I joined the Guard on med waivers for knee injuries. Joined SPT/2/20th SFG(A), took me about 4 months to secure a transfer to B/1/20th SFG(A). No problems on the SF physical. Alas, my wife's student loans got called in, and I can't afford to get activated, so I had to leave the unit. I take it as a compliment, though, that I was told I am "always welcome back." I figure a year to straighten out the finance stuff, and get her student loans paid...that'll put me at my ETS date, and I'll get out for a week...re-join B/1/20 as a TX resident and get my Hazlewood Act benefits too. Thing that really surprised me is how much my wife fought against me leaving 20th Group. I transferred into 1/143rd Infantry (Airborne), TX ARNG. I figure, if nothing else, I need the experience as a troop leader anyway, and so far, it's a very squared-away unit. I was also very up-front with them about my intention to get out next year and go back to my old unit. They were still happy as hell to have an 11B NCO come in...I've been helping to train the HHC guys, and I'm really enjoying the teaching.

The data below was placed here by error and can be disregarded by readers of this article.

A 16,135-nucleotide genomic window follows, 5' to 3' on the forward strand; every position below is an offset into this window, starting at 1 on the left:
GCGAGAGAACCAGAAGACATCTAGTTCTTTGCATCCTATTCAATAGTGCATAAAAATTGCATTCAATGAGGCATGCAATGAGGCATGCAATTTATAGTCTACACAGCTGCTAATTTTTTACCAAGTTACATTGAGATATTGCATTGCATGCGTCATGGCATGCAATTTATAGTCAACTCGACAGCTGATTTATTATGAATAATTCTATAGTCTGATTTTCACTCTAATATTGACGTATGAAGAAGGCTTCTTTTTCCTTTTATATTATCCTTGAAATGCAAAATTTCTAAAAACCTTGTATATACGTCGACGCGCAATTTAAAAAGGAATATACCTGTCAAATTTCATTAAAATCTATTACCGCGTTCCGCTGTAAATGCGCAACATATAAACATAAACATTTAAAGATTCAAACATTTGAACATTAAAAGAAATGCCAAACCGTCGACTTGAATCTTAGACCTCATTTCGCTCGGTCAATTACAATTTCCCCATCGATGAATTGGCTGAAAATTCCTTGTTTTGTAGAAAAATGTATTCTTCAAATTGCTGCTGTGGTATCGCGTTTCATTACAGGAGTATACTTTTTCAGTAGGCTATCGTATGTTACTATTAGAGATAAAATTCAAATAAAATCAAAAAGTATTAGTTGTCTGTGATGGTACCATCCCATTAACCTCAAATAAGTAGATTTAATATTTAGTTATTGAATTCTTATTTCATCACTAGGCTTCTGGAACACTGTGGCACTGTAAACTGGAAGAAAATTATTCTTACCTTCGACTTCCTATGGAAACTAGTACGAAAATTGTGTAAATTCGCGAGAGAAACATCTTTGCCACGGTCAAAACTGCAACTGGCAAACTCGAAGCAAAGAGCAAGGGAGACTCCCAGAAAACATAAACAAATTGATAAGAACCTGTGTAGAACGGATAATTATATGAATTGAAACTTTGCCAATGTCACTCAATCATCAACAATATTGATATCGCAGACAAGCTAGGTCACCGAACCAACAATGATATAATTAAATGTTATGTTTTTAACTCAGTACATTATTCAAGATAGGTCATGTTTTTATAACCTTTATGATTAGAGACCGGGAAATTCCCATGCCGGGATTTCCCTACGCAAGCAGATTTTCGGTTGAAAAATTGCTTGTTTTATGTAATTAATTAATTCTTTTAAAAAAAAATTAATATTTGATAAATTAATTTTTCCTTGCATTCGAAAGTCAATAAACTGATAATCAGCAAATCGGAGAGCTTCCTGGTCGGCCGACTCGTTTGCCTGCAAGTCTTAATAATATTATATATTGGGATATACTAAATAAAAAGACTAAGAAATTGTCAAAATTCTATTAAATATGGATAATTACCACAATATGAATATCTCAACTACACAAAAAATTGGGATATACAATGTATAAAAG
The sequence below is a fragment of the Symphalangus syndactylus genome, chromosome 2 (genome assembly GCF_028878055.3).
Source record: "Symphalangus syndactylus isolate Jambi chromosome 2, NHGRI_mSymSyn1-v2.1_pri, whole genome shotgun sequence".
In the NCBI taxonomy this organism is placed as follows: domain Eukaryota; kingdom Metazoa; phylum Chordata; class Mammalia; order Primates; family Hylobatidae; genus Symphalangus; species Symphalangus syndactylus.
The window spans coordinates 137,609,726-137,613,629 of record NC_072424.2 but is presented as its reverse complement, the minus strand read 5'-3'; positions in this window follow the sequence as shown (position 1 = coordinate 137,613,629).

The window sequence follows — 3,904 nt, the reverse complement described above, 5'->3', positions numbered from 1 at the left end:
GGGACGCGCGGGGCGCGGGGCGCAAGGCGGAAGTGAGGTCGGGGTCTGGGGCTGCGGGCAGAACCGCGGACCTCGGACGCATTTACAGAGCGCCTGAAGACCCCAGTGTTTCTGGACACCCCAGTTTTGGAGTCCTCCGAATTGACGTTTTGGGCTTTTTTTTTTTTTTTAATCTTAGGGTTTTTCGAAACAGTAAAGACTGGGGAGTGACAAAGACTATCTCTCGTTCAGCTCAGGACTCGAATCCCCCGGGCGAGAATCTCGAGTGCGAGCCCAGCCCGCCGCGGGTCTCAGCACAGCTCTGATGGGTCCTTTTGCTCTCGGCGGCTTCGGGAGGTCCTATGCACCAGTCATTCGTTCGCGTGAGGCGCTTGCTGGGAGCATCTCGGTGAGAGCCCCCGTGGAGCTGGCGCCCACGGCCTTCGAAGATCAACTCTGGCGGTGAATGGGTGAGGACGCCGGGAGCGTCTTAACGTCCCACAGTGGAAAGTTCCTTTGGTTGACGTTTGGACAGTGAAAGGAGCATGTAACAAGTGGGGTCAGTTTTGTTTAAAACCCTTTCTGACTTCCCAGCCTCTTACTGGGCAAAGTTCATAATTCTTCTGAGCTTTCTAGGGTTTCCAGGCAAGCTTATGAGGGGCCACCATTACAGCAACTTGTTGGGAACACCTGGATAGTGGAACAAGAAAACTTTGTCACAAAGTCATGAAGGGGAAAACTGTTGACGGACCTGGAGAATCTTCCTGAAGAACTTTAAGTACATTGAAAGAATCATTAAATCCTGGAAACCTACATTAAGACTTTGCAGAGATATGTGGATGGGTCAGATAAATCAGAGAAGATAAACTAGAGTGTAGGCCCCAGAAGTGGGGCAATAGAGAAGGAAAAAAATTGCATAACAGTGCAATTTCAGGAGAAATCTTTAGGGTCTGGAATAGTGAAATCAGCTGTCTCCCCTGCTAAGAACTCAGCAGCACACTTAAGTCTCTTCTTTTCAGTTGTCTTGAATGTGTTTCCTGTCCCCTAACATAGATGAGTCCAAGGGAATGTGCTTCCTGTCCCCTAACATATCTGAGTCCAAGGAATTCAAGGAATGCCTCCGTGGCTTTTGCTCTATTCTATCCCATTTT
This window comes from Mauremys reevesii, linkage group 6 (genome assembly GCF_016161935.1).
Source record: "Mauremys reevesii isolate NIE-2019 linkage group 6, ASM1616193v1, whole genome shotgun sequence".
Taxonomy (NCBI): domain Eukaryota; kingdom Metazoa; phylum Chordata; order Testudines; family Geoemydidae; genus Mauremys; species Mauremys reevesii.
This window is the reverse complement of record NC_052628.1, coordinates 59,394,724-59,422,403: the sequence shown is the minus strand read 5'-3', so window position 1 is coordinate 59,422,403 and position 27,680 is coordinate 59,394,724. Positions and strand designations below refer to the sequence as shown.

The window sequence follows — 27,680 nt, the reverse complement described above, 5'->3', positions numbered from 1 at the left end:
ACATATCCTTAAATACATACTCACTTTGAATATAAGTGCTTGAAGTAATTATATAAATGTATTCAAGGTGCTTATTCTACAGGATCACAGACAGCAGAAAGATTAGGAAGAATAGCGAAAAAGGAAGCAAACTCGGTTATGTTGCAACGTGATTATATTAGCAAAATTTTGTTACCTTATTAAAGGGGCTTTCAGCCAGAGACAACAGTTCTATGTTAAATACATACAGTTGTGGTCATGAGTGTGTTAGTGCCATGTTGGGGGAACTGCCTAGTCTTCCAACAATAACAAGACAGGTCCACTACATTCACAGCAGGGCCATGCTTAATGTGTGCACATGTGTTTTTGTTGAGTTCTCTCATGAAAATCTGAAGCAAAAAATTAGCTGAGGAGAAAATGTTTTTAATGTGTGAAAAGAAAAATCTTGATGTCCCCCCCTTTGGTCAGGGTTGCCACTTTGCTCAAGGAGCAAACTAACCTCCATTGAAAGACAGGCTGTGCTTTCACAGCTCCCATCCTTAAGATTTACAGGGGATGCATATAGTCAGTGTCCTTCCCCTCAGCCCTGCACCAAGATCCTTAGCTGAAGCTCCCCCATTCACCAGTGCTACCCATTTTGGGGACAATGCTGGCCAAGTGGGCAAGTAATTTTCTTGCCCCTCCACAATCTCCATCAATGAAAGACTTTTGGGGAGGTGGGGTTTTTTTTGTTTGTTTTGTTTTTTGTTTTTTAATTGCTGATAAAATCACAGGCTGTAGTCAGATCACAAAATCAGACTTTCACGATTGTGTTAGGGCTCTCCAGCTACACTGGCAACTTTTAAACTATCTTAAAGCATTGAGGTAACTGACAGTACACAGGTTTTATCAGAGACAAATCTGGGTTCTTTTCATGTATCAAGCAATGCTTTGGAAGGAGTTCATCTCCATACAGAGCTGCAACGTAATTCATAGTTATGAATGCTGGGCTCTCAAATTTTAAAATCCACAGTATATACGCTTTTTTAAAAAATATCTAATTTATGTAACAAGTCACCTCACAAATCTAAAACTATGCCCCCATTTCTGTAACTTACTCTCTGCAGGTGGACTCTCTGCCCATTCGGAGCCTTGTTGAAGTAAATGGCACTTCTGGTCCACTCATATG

six:eight
07-21-2010, 04:41
PM Inbound.

koz
07-21-2010, 08:18
I had a JAG officer on my Phase 1 (SUT/NAV) team. He was also Ranger qualified. If you do go the JAG route, I would certainly think about getting a Ranger school slot before SFAS/SFQC. It will certainly help to have some Infantry background.

exsquid
07-21-2010, 09:20
If you go the 11B route, try to get a "stability" contract to ensure you don't get mobilized before you get a chance to go to SFAS.

x/S

craigepo
07-21-2010, 09:58
It is helpful when coming in to SF to have good military experience; not mandatory anymore, but helpful nonetheless. There are a lot of guys that started off in the Ranger Regiment, 82nd, 101st, etc., that learned a lot about soldiering before they showed up at SFAS.

That "soldiering" is a lot of what you will teach if you make it to a team. We talk a lot on this site about a lot of cool-guy stuff; HALO jumping from the space shuttle, clearing buildings with new laser guns, etcetera. However, there is a ton of stuff that must be 2nd nature before you get there---troop leading, functions checks, putting a platoon into a patrol base, call for fire, sticking an IV. This list is endless.